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SCO v Linux update


The sorry saga of SCO and Linux staggers on. This is one thing the IT industry could have done without. End-user software has not progressed for years because of Microsoft's monopoly, which made the advent of open source software (OSS) the most important development for a decade.

Here was the basis of an alternative to Microsoft, which would benefit everybody (except possibly Microsoft, but even they should produce some better products in a competitive environment); those who want to get rid of Microsoft will have an alternative and those who chose to stay with them will have better value products than at present.
While it is not the only OSS product, indeed the servers and applications will eventually become far more important, the operating system, Linux, is the critical product to get the ball rolling. Linux has by now made big inroads into corporate IT, mainly on Intel-based servers, so that there is already a huge installed base. However the very nature of OSS systems means that suppliers across the board, Linux developers such as Suse, Red Hat and Caldera, as well as system suppliers such as IBM, HP, Dell, etc. will not indemnify users from any third party claims. This is the situation being exploited by SCO.
Two names in the above list are particularly important, IBM and Caldera. Equally important is the missing name, Microsoft, because they are probably behind SCO in the action against IBM. Caldera is important because they are one of the initial companies, along with Red Hat, etc. to sell a commercial version of Linux. But they also took over the ailing Unix software house, SCO, giving them both Linux and Unix products and control of the Unix source code, distributed to IBM (AIX), Sun (Solaris) and HP (HP/UX) amongst others.
This all seemed a good idea but they missed out on the key customer for Linux, IBM. IBM favoured Suse and Red Hat. As Linux server installations proliferated, sales of Intel based Unix servers slumped and SCO were in financial trouble.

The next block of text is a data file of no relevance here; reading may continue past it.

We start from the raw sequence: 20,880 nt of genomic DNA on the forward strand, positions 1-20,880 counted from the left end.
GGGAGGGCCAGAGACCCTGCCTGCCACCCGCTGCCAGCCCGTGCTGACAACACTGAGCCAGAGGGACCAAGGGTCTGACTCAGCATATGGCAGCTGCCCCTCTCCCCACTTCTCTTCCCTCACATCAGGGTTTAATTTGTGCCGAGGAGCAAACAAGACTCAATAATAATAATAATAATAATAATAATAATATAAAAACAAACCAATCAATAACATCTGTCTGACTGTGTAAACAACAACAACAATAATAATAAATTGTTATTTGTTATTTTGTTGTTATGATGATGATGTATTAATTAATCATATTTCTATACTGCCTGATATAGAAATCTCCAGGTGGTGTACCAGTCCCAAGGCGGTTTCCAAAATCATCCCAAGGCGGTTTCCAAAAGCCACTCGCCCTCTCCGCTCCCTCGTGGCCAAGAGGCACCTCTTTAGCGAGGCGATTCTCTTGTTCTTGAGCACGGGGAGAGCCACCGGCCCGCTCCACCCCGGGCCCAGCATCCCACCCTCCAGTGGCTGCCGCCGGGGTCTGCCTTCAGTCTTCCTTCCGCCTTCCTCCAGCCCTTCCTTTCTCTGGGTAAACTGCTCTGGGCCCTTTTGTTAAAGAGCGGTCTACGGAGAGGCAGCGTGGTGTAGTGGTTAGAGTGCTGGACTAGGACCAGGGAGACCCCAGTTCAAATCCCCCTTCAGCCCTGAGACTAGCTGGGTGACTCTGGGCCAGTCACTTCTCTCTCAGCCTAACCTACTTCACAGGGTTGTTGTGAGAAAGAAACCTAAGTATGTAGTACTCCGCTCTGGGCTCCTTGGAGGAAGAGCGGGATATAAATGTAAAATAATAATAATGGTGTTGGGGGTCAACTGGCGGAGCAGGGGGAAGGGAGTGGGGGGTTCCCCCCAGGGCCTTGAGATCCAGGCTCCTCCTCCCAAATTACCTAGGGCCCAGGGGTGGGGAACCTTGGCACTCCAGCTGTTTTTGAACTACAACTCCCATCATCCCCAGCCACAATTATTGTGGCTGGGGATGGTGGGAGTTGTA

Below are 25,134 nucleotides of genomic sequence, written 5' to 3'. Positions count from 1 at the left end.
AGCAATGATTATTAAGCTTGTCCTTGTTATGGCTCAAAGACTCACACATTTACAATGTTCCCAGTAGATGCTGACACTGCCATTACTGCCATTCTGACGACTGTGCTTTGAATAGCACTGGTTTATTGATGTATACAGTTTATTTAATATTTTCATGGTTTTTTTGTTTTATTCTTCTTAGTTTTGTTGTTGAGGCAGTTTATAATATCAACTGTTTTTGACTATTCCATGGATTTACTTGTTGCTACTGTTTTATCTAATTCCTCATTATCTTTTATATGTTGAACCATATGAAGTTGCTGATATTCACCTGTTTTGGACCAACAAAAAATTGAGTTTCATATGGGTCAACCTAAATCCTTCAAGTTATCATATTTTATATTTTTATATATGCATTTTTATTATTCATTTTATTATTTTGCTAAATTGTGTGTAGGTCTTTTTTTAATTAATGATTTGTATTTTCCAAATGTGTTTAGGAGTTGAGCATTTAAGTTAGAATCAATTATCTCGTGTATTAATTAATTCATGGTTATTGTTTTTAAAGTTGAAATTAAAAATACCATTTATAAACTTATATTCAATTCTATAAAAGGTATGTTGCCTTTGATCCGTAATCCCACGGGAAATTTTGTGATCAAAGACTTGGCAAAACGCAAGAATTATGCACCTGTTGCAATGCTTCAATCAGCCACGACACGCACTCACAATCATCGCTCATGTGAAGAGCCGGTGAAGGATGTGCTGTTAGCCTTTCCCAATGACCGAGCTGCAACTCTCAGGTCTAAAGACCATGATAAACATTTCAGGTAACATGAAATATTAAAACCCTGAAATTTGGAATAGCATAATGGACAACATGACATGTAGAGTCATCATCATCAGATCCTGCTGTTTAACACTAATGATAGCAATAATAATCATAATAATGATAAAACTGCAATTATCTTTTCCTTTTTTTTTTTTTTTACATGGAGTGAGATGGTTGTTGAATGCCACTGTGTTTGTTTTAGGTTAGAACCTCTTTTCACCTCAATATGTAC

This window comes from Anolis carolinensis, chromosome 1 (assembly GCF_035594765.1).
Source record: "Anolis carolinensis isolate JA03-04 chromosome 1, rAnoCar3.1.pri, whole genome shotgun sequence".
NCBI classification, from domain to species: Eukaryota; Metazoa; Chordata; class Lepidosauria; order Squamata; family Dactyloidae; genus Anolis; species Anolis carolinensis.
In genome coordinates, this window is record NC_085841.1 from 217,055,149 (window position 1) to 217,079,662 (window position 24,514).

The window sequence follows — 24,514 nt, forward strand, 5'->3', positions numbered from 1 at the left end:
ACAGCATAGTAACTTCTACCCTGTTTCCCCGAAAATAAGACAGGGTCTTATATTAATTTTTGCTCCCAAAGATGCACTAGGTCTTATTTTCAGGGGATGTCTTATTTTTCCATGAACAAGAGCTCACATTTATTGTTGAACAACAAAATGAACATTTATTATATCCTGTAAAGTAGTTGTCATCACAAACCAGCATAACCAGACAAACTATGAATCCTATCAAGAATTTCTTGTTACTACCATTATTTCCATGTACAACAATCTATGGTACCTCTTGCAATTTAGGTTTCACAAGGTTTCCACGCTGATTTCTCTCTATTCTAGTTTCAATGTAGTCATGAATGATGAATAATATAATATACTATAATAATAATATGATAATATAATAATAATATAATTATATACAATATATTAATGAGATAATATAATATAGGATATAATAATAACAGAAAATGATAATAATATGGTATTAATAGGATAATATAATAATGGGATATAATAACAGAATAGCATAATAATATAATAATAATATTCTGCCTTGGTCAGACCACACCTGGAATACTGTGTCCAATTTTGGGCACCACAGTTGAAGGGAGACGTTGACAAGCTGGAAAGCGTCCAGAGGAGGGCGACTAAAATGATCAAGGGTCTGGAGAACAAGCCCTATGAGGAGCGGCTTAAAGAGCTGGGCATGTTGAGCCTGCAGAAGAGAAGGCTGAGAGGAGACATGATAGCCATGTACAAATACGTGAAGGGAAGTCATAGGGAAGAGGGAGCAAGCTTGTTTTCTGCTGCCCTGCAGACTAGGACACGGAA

It is equally true that the sale of Intel-based Unix systems was also adversely affected by Windows NT, but there was nothing SCO could do about that. Instead, in desperation, that hit on the idea of generating income by suing people to make up for lack of sales.
The only weapon that SCO has is their ownership of the Unix source code. This has a long history, starting with AT&T and passing through Novell's hands before arriving at SCO. This is SCO's Achilles heel because the Unix code itself contains lots of code from a variety of sources, including some that they have put into the public domain themselves. SCO does not own the rights to this code just because it is in Unix!
SCO have charged IBM specifically for distributing Linux to customers, which contains lines of code copied directly from Unix, without paying royalties. In effect they are accusing IBM of deliberately stealing from the Unix source code that they licence for AIX, which is ridiculous.
The most despicable thing that SCO have done however is to contact known users of Linux and to "warn" them that may have to pay royalties and penalties for using the software that they have purchased in good faith. This is a blatant attack on the whole OSS movement, a thinly disguised effort to stop its progress. For no other reason than this underhand trick SCO deserve to loose out and I personally hope that the IT industry gangs together to make sure that they do.< BR>
Martin Healey, pioneer development Intel-based computers en c/s-architecture. Director of a number of IT specialist companies and an Emeritus Professor of the University of Wales.

Dit artikel is afkomstig van ( © Jaarbeurs IT Media.


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